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As Summer Draws Near

by Michele | May 12th, 2016 | School, Tweens

summer_tween_girlsFor students who get a traditional summer break, the school year is coming to an end. As a former teacher, I can assure you that the excitement is prominent on both sides of the equation. There’s something gratifying in seeing all of the growth that has been accomplished during the year.

For some students as the school year comes to an end, there may be a reduction in work quality and possibly quantity. Yes, some classes will start to assign fewer projects and papers, but there still will be some homework. Remind your child that even though this year is almost done, these classes are as important now as they were in March. Homework needs to be completed with good effort.

As the last weeks of school tick down, your tween may be experiencing a number of emotions. More than likely there is great jubilation over the arrival of summer vacation. Many, many weeks without homework and the need for early waking are both reasons to celebrate. This is one of the perks of being a kid, let him enjoy it.

Other students may feel sad. Whether she will miss her teacher or the routine of the school year, there are bittersweet pieces to a school year ending. Be sure to let her know it’s okay to feel sad. Remind her that there are plenty of ways to stay in contact with her peers.

So, as the school year winds down, what should you be doing to help your tween? First, let him know that any of the emotions he’s experiencing are normal. Second, there should be some sort of plan for the summer. I’m not talking about scheduling every minute, but 8-10 weeks of nothingness will become problematic sooner than you’d think.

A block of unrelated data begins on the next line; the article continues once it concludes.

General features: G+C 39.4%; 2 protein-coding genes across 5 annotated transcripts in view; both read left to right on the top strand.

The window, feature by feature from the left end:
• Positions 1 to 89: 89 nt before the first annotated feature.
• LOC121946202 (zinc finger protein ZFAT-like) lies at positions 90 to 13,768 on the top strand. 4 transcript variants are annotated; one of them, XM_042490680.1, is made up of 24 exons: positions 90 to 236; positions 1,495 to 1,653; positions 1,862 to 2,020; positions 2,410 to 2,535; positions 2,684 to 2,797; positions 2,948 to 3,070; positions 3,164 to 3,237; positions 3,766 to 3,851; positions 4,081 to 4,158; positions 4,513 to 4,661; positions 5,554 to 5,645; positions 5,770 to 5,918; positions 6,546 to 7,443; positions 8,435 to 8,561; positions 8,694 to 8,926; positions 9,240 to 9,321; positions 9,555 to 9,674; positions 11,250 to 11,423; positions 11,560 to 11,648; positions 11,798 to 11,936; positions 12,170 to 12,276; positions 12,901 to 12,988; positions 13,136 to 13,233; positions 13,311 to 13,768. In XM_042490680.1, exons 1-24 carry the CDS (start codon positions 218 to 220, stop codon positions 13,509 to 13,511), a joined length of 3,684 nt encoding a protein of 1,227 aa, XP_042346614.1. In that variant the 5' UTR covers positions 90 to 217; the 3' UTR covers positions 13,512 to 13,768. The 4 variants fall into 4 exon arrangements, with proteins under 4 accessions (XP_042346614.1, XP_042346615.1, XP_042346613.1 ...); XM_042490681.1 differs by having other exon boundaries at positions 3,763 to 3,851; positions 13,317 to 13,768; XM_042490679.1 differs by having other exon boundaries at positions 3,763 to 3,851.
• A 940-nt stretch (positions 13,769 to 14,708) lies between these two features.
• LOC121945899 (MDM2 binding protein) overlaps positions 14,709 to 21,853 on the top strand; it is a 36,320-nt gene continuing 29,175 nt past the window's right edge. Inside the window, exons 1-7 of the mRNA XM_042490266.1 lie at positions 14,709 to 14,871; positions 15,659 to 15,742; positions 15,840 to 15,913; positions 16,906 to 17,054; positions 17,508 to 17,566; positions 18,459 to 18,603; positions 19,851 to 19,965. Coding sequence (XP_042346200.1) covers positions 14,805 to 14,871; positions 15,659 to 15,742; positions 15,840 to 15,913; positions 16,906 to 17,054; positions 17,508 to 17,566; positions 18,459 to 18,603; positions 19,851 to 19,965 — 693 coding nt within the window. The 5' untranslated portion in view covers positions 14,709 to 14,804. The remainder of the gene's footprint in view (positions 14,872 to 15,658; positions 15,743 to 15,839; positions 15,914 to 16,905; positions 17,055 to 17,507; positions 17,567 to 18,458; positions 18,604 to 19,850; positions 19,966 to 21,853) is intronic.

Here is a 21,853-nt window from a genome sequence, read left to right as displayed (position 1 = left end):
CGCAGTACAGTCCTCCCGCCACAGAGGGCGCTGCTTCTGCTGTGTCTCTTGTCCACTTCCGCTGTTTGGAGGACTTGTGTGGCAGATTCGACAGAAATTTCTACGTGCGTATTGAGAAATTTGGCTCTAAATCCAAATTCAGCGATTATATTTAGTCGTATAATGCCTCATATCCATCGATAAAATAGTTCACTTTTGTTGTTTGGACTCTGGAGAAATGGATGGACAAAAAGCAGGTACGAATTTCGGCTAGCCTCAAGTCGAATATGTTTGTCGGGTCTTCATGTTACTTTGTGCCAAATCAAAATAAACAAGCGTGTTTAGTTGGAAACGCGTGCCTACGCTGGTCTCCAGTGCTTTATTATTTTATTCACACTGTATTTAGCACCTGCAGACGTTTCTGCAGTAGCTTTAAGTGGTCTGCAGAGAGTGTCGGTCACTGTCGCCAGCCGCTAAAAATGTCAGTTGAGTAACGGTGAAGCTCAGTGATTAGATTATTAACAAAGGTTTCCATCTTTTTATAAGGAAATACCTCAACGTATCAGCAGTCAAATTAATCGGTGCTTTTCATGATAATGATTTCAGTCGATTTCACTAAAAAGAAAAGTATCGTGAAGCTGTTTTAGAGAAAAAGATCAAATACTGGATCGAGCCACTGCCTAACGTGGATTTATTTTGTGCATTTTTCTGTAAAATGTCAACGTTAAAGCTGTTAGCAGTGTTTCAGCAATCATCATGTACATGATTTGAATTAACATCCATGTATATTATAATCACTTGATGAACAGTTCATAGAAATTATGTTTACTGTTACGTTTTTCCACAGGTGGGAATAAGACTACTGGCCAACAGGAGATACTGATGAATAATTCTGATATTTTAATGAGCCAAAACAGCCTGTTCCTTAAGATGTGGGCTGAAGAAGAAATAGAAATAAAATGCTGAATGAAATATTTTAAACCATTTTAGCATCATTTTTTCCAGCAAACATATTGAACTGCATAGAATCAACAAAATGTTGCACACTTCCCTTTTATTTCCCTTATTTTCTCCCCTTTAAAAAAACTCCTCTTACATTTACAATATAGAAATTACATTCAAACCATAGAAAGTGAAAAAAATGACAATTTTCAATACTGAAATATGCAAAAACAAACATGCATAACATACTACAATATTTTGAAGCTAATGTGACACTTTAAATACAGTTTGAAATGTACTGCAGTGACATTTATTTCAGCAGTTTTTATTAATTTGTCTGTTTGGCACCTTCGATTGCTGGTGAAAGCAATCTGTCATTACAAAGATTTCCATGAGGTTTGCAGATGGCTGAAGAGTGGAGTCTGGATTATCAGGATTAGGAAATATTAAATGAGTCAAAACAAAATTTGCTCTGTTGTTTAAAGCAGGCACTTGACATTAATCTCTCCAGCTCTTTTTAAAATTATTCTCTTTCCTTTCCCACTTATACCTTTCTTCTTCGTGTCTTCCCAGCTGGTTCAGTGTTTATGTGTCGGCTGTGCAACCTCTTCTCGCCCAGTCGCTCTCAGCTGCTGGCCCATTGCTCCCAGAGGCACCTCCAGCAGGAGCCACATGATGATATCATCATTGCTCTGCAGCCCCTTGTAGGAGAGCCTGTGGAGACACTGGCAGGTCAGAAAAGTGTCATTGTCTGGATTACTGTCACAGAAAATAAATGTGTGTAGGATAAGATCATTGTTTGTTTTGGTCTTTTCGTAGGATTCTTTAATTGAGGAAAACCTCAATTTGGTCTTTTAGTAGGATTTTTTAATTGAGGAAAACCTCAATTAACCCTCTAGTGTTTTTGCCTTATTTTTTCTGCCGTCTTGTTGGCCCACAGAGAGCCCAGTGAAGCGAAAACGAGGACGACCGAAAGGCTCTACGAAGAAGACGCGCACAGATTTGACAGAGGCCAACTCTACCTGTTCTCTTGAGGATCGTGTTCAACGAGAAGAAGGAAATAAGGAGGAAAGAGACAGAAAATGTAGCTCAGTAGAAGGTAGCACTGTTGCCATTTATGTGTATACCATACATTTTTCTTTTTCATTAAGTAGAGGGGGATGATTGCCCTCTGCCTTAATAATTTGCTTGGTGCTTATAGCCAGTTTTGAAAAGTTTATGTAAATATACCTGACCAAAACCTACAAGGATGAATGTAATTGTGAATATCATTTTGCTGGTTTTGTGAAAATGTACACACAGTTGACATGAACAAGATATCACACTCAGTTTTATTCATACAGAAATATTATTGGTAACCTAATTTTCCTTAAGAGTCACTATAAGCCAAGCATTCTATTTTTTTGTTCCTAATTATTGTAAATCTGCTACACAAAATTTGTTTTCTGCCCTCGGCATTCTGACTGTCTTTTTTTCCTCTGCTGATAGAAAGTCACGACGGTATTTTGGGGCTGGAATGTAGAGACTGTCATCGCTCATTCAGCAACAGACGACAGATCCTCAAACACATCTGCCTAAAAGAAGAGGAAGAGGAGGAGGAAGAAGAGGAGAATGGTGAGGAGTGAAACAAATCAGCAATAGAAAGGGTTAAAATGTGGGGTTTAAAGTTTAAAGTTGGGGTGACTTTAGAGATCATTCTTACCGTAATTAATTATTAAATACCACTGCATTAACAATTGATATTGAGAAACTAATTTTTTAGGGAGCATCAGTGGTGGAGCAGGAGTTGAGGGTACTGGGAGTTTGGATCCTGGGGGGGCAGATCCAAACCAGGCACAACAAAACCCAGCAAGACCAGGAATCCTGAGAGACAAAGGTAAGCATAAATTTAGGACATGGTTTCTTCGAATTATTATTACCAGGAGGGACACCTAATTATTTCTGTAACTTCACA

If your child will be spending the summer at home with some sort of adult supervision, there are many ways to fill the day. Check out your local library; more than likely they have a free summer reading program, grouped by age and full of weekly activities. Does your city have a rec program? See if there are free classes and events that your tween might enjoy. Are friends of your tween hanging at home this summer? Talk with the other parents about rotating the group of kids every week. Choose a day of the week, and take turns hosting the group of friends. You don’t need to do anything expensive, but it gives a change of pace (and a break to the non-hosting parents).

Finally, remember that this is summer break. As you well know, there won’t be many opportunities for such carefree days as your child matures. Let her enjoy sleeping in, watching a bit more tv, and laying low. All too soon she’ll have a summer job and other responsibilities. As long as she’s being a respectful and helpful family member, a bit of a low key schedule will be appreciated.

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